My parents didn’t talk to me about dating at all. had to learn on my own.

  • terrence

    February 27th, 2015 at 12:55 PM

    I think that we are doing boys and girls both a huge disservice by not talking to them about the kind of relationship that they should want to be in. I think that there are too many times when they mistake anger and possessiveness for love, and they think that jealousy is what shows them that this person really cares about them.

  • Hellen

    August 27th, 2017 at 11:47 PM

    I totally agree with you, cos yesterday i was talking to my daughter whose 14 yrs and i could see that she was so moody and when we got talking i could read so much jealousy and possesiveness, really she is confused, but am doing alot of talking and the beauty of it all is that she is free with me..

  • Dr. Mukherjee

    February 27th, 2015 at 11:46 PM

    wonderful as a doctor i am saying its very interesting helpful, and logical, not only develop a good relationship between parent but also help them closer as a friend….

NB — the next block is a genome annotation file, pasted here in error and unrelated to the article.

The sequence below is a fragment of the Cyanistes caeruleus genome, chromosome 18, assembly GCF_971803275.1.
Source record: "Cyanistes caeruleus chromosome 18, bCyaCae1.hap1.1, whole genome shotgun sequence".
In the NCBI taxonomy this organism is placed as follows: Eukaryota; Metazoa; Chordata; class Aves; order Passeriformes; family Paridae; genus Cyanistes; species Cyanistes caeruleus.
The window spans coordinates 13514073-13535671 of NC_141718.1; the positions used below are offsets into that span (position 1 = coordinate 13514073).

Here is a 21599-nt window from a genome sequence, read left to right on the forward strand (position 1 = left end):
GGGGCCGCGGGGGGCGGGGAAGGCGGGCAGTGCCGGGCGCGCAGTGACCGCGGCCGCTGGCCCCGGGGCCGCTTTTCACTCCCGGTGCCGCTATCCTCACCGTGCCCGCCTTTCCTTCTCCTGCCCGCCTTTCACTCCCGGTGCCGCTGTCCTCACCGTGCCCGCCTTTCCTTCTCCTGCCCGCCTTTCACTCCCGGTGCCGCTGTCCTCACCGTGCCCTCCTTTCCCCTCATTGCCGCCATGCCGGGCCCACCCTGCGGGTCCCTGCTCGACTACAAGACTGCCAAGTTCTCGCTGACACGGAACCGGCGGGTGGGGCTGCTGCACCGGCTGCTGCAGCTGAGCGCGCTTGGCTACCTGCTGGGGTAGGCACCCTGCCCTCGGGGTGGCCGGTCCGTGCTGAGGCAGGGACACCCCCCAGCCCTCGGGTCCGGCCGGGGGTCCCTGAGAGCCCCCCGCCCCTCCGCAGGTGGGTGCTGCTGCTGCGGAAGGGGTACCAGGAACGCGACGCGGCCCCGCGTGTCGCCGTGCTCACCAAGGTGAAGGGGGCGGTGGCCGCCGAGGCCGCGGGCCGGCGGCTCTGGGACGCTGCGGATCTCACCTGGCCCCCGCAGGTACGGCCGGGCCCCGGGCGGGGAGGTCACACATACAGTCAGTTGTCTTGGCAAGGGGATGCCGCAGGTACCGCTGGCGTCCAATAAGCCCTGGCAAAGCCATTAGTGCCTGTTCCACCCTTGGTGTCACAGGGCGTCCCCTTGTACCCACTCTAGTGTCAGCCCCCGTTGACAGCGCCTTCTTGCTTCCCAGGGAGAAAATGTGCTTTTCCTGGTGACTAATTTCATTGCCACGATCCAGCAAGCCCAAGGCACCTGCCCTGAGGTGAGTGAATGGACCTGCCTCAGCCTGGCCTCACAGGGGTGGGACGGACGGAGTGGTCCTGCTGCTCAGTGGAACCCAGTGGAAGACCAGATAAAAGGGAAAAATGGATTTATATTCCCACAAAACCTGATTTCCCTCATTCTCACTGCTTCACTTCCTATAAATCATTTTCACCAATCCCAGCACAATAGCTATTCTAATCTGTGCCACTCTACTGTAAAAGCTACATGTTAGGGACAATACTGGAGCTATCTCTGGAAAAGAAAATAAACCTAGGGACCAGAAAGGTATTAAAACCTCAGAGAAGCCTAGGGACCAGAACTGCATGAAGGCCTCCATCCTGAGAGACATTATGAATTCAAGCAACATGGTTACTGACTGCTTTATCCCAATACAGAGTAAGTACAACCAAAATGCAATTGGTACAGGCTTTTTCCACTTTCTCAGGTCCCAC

Keep writing :)

  • Hellen

    August 27th, 2017 at 11:49 PM

    thats where i am with my daughter

  • Silas

    February 28th, 2015 at 9:05 AM

    And while I think that it is good for either parent to talk to their kids about dating and sex, I think that it is so much better sometimes for dads to talk to their daughters. It’s like there can be so much animosity at times with the mom that I think that what men can say can have a much more profound impact. add to that the fact that girls learn from how their dads treat their moms and I think that this in and of itself serves a large life lesson to them.

  • riley

    February 28th, 2015 at 1:24 PM